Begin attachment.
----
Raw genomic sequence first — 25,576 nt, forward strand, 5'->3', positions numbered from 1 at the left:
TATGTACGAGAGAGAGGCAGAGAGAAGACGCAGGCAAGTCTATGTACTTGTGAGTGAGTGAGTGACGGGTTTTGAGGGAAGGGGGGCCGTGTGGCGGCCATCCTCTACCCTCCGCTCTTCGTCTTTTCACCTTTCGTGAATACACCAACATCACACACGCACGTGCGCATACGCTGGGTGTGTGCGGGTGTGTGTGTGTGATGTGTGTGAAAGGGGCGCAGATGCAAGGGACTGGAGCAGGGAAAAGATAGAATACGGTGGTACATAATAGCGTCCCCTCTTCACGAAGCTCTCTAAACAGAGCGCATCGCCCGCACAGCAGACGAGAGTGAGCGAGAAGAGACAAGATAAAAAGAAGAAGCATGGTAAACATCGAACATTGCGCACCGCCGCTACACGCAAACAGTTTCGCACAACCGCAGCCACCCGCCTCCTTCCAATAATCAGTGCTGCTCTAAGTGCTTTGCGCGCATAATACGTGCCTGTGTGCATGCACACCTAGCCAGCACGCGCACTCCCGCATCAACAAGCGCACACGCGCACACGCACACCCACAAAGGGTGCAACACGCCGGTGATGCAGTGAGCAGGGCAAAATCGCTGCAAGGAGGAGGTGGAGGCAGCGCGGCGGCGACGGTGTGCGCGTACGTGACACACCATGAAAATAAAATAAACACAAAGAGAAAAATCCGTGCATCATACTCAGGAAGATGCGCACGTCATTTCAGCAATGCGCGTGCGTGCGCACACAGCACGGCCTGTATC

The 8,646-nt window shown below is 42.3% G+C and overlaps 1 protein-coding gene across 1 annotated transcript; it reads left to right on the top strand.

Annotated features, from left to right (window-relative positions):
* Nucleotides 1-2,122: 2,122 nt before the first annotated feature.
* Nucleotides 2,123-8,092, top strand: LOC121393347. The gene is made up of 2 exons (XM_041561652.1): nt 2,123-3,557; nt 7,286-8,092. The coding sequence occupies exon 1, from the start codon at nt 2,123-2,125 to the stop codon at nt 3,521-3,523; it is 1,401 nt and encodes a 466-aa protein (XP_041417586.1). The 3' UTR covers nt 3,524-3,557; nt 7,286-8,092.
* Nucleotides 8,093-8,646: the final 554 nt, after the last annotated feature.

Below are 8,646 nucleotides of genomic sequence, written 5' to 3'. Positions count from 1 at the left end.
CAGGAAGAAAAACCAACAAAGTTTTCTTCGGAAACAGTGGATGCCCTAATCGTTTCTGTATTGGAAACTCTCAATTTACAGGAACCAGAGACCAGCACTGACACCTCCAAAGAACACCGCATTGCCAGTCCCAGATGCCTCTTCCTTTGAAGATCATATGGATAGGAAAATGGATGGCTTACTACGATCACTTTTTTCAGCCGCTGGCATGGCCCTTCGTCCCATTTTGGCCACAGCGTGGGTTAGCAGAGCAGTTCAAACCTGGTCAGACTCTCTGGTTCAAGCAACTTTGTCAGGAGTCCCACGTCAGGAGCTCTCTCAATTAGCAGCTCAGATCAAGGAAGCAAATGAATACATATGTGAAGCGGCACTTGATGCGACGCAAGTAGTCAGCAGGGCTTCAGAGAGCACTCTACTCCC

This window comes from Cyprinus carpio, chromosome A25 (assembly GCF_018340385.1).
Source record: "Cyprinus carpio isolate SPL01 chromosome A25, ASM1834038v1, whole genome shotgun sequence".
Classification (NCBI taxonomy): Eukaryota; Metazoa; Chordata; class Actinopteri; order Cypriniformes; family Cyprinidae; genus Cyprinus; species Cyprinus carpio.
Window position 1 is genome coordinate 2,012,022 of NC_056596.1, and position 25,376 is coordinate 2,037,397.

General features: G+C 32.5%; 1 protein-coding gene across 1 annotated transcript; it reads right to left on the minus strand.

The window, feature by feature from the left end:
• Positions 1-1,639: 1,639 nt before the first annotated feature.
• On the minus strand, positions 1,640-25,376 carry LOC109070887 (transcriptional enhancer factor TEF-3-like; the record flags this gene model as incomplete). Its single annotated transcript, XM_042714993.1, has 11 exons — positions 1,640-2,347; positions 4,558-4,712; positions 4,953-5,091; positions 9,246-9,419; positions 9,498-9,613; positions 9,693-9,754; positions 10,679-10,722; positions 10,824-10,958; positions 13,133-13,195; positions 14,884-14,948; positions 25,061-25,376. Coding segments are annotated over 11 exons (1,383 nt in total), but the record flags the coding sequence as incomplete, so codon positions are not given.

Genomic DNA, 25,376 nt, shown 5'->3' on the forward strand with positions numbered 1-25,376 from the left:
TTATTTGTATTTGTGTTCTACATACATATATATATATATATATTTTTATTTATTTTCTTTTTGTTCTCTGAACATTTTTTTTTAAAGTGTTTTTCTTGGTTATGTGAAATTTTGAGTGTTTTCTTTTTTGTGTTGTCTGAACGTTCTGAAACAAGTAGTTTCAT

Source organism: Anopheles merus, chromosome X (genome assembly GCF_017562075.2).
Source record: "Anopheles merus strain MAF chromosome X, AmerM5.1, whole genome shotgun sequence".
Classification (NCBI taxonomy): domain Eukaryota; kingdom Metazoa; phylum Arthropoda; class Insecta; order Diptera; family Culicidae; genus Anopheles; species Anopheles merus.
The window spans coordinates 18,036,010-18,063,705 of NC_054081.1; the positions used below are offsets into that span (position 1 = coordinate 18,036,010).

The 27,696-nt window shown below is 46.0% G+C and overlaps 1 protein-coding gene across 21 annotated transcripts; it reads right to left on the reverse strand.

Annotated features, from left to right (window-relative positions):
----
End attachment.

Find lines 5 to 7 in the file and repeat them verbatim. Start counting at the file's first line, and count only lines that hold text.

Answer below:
* Nucleotides 1-2,122: 2,122 nt before the first annotated feature.
* Nucleotides 2,123-8,092, top strand: LOC121393347. The gene is made up of 2 exons (XM_041561652.1): nt 2,123-3,557; nt 7,286-8,092. The coding sequence occupies exon 1, from the start codon at nt 2,123-2,125 to the stop codon at nt 3,521-3,523; it is 1,401 nt and encodes a 466-aa protein (XP_041417586.1). The 3' UTR covers nt 3,524-3,557; nt 7,286-8,092.
* Nucleotides 8,093-8,646: the final 554 nt, after the last annotated feature.